“A first target was engaged and destroyed,” the spokesman said. Local broadcast reports that four Libyan tanks had also been destroyed by French aircraft could not be independently confirmed.
The first shots fired in the U.N.-backed campaign came shortly after French President Nicolas Sarkozy confirmed in a televised address that French warplanes had entered Libyan airspace to prevent Gaddafi’s “murderous madness” against Libyan civilians.
“Today we are intervening in Libya with a U.N. Security Council mandate,” Sarkozy said.
The rapid deployment of warplanes came as Gaddafi appeared to defy U.N. demands for a cease-fire by escalating attacks against rebels dug in around Benghazi, a city of about 1 million people and the largest remaining opposition stronghold.
The French warplanes are expected to be joined in coming days by aircraft and logistical support from Britain, the United Arab Emirates, the United States and other countries under a U.N. mandate authorizing a broad use of force to prevent the slaughter of Libyan citizens.
Sarkozy spoke at the close of an emergency meeting in Paris that was described as an effort to project international unity and resolve against Gaddafi. U.S. officials had said that the meeting in Paris, which drew leaders from 22 countries, among them Secretary of State Hillary Rodham Clinton, would focus on developments in Libya and the next steps to take.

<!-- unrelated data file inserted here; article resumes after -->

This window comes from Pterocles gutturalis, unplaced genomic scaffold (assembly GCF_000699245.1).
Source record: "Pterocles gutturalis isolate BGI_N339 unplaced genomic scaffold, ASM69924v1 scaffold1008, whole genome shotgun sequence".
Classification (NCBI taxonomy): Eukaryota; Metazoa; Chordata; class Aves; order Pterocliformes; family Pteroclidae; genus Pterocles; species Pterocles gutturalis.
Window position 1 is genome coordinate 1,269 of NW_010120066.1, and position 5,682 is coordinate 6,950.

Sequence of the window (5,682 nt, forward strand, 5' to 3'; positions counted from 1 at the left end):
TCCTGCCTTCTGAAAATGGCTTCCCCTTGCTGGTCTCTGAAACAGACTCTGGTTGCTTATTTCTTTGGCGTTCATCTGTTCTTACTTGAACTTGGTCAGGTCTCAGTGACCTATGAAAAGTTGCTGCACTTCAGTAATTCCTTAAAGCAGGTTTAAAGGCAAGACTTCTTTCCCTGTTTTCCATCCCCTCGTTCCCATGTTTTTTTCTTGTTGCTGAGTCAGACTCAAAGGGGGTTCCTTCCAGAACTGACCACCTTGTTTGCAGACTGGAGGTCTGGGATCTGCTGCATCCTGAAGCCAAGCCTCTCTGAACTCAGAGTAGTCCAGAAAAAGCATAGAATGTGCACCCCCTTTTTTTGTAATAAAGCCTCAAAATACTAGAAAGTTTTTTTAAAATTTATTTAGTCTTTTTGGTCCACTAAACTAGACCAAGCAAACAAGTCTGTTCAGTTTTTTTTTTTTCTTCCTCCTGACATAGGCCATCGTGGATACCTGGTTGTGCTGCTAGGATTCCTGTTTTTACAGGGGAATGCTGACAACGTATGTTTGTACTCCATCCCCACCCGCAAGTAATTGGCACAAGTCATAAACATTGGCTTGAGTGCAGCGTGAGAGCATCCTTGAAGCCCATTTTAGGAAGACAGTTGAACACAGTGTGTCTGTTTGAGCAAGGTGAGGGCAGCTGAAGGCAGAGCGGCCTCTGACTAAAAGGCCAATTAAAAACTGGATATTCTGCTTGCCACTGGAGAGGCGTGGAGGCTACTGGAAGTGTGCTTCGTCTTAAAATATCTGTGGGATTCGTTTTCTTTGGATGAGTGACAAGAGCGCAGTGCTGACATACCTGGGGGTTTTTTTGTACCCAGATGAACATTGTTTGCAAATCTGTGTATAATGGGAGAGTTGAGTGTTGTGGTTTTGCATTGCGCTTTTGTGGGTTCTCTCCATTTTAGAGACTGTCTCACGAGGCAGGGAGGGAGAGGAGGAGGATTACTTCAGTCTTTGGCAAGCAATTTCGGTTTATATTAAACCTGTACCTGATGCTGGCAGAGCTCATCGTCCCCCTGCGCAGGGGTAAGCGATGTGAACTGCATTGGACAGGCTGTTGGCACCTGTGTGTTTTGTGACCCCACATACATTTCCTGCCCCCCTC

An administration official, speaking shortly before the news broke about the French intervention, said all the leaders recognized the urgency of the situation in eastern Libya.
“We’ve made clear what our expectations are, and we have also made clear that the international community is prepared to act if he doesn’t meet those expectations,” the official said.
Forces loyal to Gaddafi entered the eastern rebel stronghold of Benghazi early in the day after shelling and fierce fighting, a fresh act of defiance of U.N. calls for a cease-fire. Government troops in tanks and trucks entered Benghazi from the southwest, in the university area, and began to shell the city, including civilian areas. Intense fighting broke out in some enclaves. The city quickly became a ghost town, with residents fleeing or seeking cover in barricaded neighborhoods.
A warplane crashed down over Benghazi, and rebel leaders later claimed it as one of theirs. Although they said mechanical problems caused the crash, calls from mosques across the city suggested that friendly fire brought down the plane. “Don’t attack the airplanes, because these are our planes,” a mosque preacher urged over loudspeakers.